NCI Press Office
In the most comprehensive molecular characterization to date of adrenocortical carcinoma, a rare cancer of the adrenal cortex, researchers extensively analyzed 91 cases for alterations in the tumor genomes. They identified several novel genetic mutations as likely mechanisms driving the disease. They also found that whole genome doubling, wherein a cell has one or more extra sets of chromosomes, as a probable driver of the disease. The study, by The Cancer Genome Atlas (TCGA) Research Network, was led by Roel Verhaak, Ph.D., MD Anderson Cancer Center, Houston, and appeared in Cancer Cell, May 9, 2016. TCGA is a collaboration jointly supported and managed by NCI and National Human Genome Research Institute. This analysis supports previous findings that overexpression of IGF2, a gene encoding a peptide hormone involved in cell growth, and mutation of TP53, a common tumor suppressor gene involved in cell cycle regulation, are hallmarks of adrenocortical carcinoma. In addition, the study identified several novel gene mutations that likely contribute to the development of this disease. In particular, mutations in the gene PRKAR1A, found in 8 percent of cases in this study, have previously been associated with adrenocortical tumors, including both adenomas and rare carcinomas.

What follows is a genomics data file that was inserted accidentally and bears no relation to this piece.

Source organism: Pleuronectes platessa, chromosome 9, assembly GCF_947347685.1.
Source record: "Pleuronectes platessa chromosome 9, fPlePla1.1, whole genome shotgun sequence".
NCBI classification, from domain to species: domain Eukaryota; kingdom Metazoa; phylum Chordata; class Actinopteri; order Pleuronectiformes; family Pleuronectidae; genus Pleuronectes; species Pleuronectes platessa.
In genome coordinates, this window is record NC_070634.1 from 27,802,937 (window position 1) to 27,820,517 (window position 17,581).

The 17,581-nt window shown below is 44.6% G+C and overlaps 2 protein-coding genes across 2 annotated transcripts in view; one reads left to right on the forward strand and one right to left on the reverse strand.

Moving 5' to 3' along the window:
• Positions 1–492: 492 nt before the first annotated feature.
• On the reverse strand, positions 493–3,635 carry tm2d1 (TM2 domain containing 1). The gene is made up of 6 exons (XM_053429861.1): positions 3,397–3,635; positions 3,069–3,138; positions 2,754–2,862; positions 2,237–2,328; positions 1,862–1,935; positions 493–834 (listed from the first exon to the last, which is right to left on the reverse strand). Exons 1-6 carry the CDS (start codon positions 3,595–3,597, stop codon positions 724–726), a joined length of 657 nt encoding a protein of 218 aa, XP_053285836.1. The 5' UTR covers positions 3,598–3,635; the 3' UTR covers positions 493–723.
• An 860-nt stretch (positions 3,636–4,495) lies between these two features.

The study’s analysis of somatic copy number alterations, or changes in chromosome structure or number that influence gene expression, revealed that copy number alterations also likely play a critical role in adrenocortical carcinoma. Whole genome doubling was observed in a higher proportion of adrenocortical carcinoma cases (51 percent) than in any of twelve other cancer types used for comparison. In addition, hypoploidy, or the loss of a significant amount of the genome, was found in a higher proportion of cases (31 percent) than in each of twelve comparison cancer types, with the exception of kidney chromophobe carcinoma (37 percent). The researchers propose that a common course in tumor development may be a loss of DNA, resulting in hypoploidy, followed by whole genome doubling. This mechanism could effectively rid the tumor of normal copies of genes that would prevent cancer, while duplicating genes that harbor cancer-causing mutations. The study further showed that the frequency of copy number changes was associated with an aggressive clinical course of the disease, supporting whole genome doubling as a significant contributor in driving this disease. Adrenocortical carcinoma affects less than one person per one million in the U.S. When detected early, the disease can be treated with surgery, but effective treatments for patients with later-stage disease have not yet been identified, leading to a poor 5-year survival rate of less than 15 percent for patients with the most advanced stage of the disease.